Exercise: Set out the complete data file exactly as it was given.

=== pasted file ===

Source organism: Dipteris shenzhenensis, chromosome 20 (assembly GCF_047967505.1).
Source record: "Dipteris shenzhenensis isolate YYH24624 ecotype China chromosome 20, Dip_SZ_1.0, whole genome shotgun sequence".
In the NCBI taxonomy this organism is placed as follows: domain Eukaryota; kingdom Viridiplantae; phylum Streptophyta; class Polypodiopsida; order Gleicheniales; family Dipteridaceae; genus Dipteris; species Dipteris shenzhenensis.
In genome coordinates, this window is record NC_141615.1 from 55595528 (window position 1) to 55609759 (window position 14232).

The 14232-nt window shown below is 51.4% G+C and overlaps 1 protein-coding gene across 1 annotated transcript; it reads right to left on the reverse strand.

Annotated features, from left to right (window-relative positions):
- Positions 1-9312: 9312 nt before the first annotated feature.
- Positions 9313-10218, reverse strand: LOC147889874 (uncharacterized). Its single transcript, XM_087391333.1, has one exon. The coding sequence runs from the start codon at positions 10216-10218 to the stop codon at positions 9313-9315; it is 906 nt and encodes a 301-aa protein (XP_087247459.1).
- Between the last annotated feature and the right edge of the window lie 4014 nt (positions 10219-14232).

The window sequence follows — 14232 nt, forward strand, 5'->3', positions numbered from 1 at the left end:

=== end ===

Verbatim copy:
Source organism: Dipteris shenzhenensis, chromosome 20 (assembly GCF_047967505.1).
Source record: "Dipteris shenzhenensis isolate YYH24624 ecotype China chromosome 20, Dip_SZ_1.0, whole genome shotgun sequence".
In the NCBI taxonomy this organism is placed as follows: domain Eukaryota; kingdom Viridiplantae; phylum Streptophyta; class Polypodiopsida; order Gleicheniales; family Dipteridaceae; genus Dipteris; species Dipteris shenzhenensis.
In genome coordinates, this window is record NC_141615.1 from 55595528 (window position 1) to 55609759 (window position 14232).

The 14232-nt window shown below is 51.4% G+C and overlaps 1 protein-coding gene across 1 annotated transcript; it reads right to left on the reverse strand.

Annotated features, from left to right (window-relative positions):
- Positions 1-9312: 9312 nt before the first annotated feature.
- Positions 9313-10218, reverse strand: LOC147889874 (uncharacterized). Its single transcript, XM_087391333.1, has one exon. The coding sequence runs from the start codon at positions 10216-10218 to the stop codon at positions 9313-9315; it is 906 nt and encodes a 301-aa protein (XP_087247459.1).
- Between the last annotated feature and the right edge of the window lie 4014 nt (positions 10219-14232).

The window sequence follows — 14232 nt, forward strand, 5'->3', positions numbered from 1 at the left end: